Angels’ Blood, by Nalini Singh

3 Mar

Angel’s Blood, by Nalini Singh

I have read and enjoyed Ms Singh’s Psy/Changeling novels (listed below, with links to my reviews) very much indeed, because of her careful world building and characterization, as well as her writing voice. I was, however, a tad leery about her moving into urban fantasy—even knowing that she’ll continue writing Psy/Changeling novels—mostly because there was sooooo much buzz about Angel’s Blood. As Christine so aptly said, sometimes there is so much positive buzz about a book or a series, that I hesitate to actually read it, for fear of having build it up so much in my mind that the reality can’t possibly live up to the expectations.

I am quite happy to be proven wrong.

First novel in Ms Singh’s Guild Hunter series, Angel’s Blood introduces a wonderfully complicated world where vampires are made by angels, archangels rule, and gods don’t exist.

Or do they?

Here is the blurb from the author’s site:

Vampire hunter Elena Deveraux knows she’s the best—but she doesn’t know if she’s good enough for this job. Hired by the dangerously beautiful Archangel Raphael, a being so lethal that no mortal wants his attention, only one thing is clear—failure is not an option… even if the task is impossible.

Because this time, it’s not a wayward vamp she has to track. It’s an archangel gone bad.

The job will put Elena in the midst of a killing spree like no other…and pull her to the razor’s edge of passion. Even if the hunt doesn’t destroy her, succumbing to Raphael’s seductive touch just may. For when archangels play, mortals break…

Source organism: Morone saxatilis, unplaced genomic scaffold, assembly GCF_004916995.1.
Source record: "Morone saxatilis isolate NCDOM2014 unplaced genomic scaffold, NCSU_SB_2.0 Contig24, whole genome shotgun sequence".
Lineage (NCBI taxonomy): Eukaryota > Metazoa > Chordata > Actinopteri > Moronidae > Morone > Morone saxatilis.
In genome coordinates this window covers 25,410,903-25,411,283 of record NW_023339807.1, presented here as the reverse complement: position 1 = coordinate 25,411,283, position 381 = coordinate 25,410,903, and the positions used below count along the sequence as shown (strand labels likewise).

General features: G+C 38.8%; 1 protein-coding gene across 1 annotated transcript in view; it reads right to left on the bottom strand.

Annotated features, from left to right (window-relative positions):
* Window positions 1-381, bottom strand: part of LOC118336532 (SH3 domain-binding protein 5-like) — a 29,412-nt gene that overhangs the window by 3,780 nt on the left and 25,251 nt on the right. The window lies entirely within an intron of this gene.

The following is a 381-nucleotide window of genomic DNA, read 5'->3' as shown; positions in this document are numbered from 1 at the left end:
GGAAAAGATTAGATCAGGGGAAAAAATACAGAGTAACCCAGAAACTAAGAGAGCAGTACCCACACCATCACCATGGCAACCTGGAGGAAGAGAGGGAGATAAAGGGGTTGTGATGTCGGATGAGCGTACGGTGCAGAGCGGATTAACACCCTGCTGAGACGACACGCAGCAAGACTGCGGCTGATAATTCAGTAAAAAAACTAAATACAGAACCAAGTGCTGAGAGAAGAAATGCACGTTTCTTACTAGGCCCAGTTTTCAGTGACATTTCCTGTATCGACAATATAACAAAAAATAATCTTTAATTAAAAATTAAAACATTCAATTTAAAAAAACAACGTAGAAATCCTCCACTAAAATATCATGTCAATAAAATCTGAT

Contrary to most blurbs, this one actually reflects quite well the bare bones of the conflict in the novel.

In the Guild Hunter universe, humanity shares the world with angels and vampires as a matter of course, though it is not completely clear whether angels and humans are (were?) ever related. What is clear is that, while angels rule, they do not exist in a vacuum. There are careful rules of conduct between mortals, vampires, angels and archangels, which in theory benefit the majority while preserving the rights of the weaker groups.

Vampires are made by angels, and as payment for their near immortality, they are bound to serve their Makers for a hundred years. The Guild Hunters are humans hired by the angels to bring back rogue vampires who wish to renege on their contracts. However, a vampire who dutifully fulfills his contract has a long and free life to look forward to, dependent only on his own strength and ingenuity.

These vampires are similar to most others in literature because they are made, not born; because they need living blood to survive; and because they are close to immortal. They are different in that sunlight doesn’t affect them one way or the other, and they can neither fly nor shape shift. Individual vampires may have different psychic gifts, but those seem to be an extension, or evolution, of whichever abilities they had as humans.